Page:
Producing audio feedback – design principles

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It is what we make it – Designing, implementing and evaluating audio feedback

The academic is a designer. Like other designers, the academic analyses, designs, develops, implements and evaluates what they do. Known as the ADDIE framework, this can be applied to giving feedback too.

Analyse the context

Think about,

  • Impact – when exactly will the feedback have most effect?

  • Just in time – who are the students and what do they need to think about at this point?

  • Making it count – what, if nothing else, do they need to hear right now?

  • Connected learning – how does this connect to other modules, now and later?

  • Motivation – why will the students want to listen and learn?

Design

Think about,

  • Design specification – know specifically what you are trying to achieve with audio

  • Timing – know what impact you aim to maket, and when

  • Detail – know what to include or what not to include, e.g. too much detail in spoken form

  • Make it personal – voice, tone, intimacy – know how the special personal ingredients will work for you

  • Make it more personal – focus on how the spoken voice helps you to refer specifically to each student’s work

  • Consistency and flow – know how it combines with other teaching activity or feedback and how they work together to address the intended learning outcomes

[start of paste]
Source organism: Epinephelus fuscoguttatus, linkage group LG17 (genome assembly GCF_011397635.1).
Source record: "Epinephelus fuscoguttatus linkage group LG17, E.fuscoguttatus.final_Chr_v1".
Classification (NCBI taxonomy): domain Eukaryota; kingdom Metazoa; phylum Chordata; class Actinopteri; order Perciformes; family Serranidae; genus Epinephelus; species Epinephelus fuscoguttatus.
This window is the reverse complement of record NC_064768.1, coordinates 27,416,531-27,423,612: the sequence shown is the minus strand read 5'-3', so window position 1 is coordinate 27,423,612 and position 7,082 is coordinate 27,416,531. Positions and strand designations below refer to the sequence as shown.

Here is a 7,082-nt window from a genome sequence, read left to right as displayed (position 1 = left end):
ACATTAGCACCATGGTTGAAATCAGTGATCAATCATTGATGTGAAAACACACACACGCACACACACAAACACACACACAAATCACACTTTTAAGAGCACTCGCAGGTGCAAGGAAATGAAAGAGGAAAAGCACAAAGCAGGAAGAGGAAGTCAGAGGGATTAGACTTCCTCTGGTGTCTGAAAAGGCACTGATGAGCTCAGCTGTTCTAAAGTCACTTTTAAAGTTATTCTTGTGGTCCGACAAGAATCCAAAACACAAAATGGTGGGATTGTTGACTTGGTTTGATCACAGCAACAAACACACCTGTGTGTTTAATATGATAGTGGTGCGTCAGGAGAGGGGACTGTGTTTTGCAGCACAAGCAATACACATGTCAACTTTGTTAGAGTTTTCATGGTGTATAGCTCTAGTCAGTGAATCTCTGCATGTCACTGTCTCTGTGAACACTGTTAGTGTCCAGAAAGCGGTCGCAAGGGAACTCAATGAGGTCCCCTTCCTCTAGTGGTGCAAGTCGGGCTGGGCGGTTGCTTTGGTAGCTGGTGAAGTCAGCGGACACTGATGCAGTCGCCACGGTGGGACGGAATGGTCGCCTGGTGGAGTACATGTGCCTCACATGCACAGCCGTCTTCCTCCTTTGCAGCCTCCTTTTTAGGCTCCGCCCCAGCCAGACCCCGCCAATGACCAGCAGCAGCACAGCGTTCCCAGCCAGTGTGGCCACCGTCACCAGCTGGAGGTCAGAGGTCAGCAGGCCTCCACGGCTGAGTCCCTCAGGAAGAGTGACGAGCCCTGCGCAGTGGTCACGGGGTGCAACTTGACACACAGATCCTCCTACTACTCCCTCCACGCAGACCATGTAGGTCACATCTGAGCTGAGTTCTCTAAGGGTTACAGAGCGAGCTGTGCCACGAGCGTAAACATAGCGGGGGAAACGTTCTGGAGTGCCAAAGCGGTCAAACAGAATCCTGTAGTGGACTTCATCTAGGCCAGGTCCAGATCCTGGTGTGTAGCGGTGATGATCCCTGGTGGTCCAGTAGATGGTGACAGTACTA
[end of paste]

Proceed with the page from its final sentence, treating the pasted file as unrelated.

• Ask – “If I could have just five minutes with this person, what would I say to them?”

Develop for context

This is mostly about the academic’s context. Think about,

  • Real time – time-based media are simple – ‘saying is making’

  • ‘Press the red button’ ethos – keep it technically simple – we are not ‘the BBC’ (see Digital Voices publication for more on this)

  • Presence – be direct, be close, let them know you care

  • Think about the message…

    • Keep it brief, clear and focused*

    • Keep it manageable for you and for your student

* note: some innovators disagree with the brevity point and believe audio feedback creates an opportunity to provide a lot of detail. As a designer, you need to think this through for yourself based on your understanding of your context. You could talk to your students to find out what will work for them.

Implementing the feedback model

Implementation has technical and pedagogical implications. Think about,

  • Who actually gives the feedback – usually the academic, but also consider peer feedback models or employers for work-related learning, etc. You can use a self-assessment method to: an ‘audio postcard to my future self’.

  • How the audio feedback is made and distributed (e.g. PC with Audacity, smart device with an audio recording app like Voice Record, screencasting software like Screencast-o-matic, etc)

  • Tools

  • people use audio recorders, smart phones and tablets, laptops and PCs, USB headsets
  • VLE tools and space or standalone audio approaches for flexibility and authenticity to capture learning in particular situations
  • software and apps

Evaluate

Your model needs to be evaluated. Ask,

  • Did this achieve what you set out to do (see Design)

    • Ask students, review access data, check whether feed forward actions were executed by students.

    • Ask yourself- did it feel right, was it expedient, could I convey what was needed clearly in an appropriate way.

  • Evaluate… and improve. Amend the design specification for the next iteration.